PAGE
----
Written by Koji Suzuki.
I was really, really looking forward to this story. A glimpse at Sadako before death, before the tape, before the earth-altering virus. What is she, this future replacement of humankind, like as she enters her adulthood?
Well... she's normal. She's learning that her looks have an affect on men, but not in an eerie, inhuman way. She's got a boyfriend of sorts. Nothing serious, but it does seem to be going places. She's got a job she's good at but doesn't particularly like. She's normal.
As the story unfolds, there's very little exploration of her powers beyond brief moments of insight which catch people as odd, but are quickly shaken off. It's not until the last couple of chapters that things get big as we learn of an earlier tape which killed off half her co-workers years after hearing it. But this is left rather ambiguous and I'll discuss it in a moment.
What I wasn't expecting was that the story wouldn't be from Sadako's point of view. Imagine how great that would be, getting a peek into one of the greatest psychic minds in literature. Not only can she probe the thoughts of people around her, but peer into the past and future, swirling all that knowledge together in a pot of intuition that lets her manipulate the very threads of destiny.
But, no. The opportunity is wasted.
The tale is actually being told by Toyama, Sadako's boyfriend, as he relates it to a reporter twenty-four years down the road (the time of Spiral). Toyama's a decent enough character, and he does offer some interesting new views on Sadako's early years. But it just doesn't work. There's too much desire in me as a fan to learn about Sadako from her own memories, her own experiences, her own views of the world. Maybe Suzuki could have had Sadako and Toyama meet during the events of Spiral and give alternating views of a tale, unfolding the past through two sets of eyes. Just a thought.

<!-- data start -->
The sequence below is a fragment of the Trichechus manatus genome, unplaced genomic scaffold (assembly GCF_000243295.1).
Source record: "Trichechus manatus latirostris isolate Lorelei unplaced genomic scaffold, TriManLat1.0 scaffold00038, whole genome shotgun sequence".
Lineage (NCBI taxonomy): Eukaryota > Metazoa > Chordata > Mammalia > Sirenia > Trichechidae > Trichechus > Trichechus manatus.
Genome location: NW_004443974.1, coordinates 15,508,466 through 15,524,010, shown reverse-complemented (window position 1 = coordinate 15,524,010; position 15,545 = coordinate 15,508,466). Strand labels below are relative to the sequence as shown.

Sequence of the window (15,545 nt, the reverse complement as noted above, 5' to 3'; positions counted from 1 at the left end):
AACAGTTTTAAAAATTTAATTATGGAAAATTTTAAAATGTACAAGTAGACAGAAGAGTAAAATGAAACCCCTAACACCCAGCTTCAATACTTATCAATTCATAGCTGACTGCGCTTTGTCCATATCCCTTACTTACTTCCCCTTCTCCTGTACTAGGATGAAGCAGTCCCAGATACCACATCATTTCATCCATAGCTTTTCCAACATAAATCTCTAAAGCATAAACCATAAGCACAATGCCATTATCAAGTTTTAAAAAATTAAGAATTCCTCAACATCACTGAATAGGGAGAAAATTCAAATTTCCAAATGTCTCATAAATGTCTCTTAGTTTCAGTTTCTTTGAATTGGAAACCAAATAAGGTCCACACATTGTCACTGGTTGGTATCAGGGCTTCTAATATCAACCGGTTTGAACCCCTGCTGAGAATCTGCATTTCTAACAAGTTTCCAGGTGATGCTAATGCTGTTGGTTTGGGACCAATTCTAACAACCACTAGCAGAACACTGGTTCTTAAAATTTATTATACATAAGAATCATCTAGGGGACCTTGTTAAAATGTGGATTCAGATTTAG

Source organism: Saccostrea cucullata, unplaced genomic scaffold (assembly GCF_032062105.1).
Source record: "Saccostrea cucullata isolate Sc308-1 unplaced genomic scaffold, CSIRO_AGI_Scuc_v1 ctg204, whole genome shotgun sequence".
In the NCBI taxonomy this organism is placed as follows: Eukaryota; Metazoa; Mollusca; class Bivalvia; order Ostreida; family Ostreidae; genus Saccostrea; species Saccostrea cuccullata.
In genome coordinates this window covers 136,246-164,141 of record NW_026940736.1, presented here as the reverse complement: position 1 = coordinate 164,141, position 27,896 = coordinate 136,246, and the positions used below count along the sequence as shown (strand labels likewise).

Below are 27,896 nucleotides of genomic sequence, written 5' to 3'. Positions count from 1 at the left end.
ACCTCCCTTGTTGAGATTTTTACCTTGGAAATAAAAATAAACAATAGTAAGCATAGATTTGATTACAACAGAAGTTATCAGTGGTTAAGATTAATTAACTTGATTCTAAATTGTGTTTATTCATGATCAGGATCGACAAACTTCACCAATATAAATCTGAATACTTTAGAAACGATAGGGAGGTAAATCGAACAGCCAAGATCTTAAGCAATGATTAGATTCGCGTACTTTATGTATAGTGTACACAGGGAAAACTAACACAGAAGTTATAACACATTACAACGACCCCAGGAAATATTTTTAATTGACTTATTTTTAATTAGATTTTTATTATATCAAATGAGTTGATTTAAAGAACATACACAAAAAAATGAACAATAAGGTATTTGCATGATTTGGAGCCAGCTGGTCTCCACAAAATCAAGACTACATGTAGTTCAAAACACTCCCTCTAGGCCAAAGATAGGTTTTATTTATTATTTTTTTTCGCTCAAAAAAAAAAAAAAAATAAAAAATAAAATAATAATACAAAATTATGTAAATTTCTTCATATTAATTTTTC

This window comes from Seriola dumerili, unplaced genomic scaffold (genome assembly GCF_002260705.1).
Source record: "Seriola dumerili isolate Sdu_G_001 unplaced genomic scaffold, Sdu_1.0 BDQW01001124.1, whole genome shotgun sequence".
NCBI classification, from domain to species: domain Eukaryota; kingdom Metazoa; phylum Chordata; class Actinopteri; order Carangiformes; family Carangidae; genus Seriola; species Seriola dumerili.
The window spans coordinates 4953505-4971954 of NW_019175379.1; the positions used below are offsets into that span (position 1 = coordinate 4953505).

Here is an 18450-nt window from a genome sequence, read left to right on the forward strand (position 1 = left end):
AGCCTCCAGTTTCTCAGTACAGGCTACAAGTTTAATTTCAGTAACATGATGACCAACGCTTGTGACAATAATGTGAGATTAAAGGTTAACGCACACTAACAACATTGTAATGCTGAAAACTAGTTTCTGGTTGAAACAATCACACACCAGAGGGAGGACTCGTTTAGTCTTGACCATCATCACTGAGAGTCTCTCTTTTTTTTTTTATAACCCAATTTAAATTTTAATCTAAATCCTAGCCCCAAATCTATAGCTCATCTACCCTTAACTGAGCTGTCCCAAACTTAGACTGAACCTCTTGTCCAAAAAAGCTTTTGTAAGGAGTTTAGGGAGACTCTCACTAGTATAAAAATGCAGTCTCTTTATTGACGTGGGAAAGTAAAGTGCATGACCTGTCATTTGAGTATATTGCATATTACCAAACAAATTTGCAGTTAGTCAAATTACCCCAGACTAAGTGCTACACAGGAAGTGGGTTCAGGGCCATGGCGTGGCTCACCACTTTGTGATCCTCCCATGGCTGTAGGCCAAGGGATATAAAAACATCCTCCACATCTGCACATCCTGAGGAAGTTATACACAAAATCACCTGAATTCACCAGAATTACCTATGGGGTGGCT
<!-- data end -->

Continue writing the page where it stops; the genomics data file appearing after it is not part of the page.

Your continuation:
What bugs me the most is the ending. Why does Toyama have to die? Sure, setting up an earlier tape is interesting, but he doesn't hear the damn thing! I know, I know. Suzuki hints that being there at the time of its recording is more than enough, but there's too much ambiguity in the question of whether Sadako means to kill everyone before recording her tryst, or only alters the situation after the fact due to her embarrassment at the tape's release. If it's the former, then Sadako has been planning murder from the beginning. I know a chunk of the fanbase follows this theory, but not me. If she has such powers of nearly omnipotent divination, then she should be aware that her actions in Spiral will eventually stagnate the human race. If, on the other hand, it's the later, then it still doesn't make much sense, because Sadako's powers should be enough to reveal Toyama wasn't the one who released the tape, thus letting him off the hook.
But, no. Toyama, for no good reason, ends up dead.
I'm starting to get the feeling the tales contained in Birthday are like the tie-in novels of popular television shows; they're allowed to use characters and occurrences within the continuity, but can, in no serious way, alter what's come before. It cheapens the material and I wish Suzuki would have really dug in and completely blown my mind with new revelations and hidden links. Granted, I still have one story left to read. Maybe I'll be proven wrong.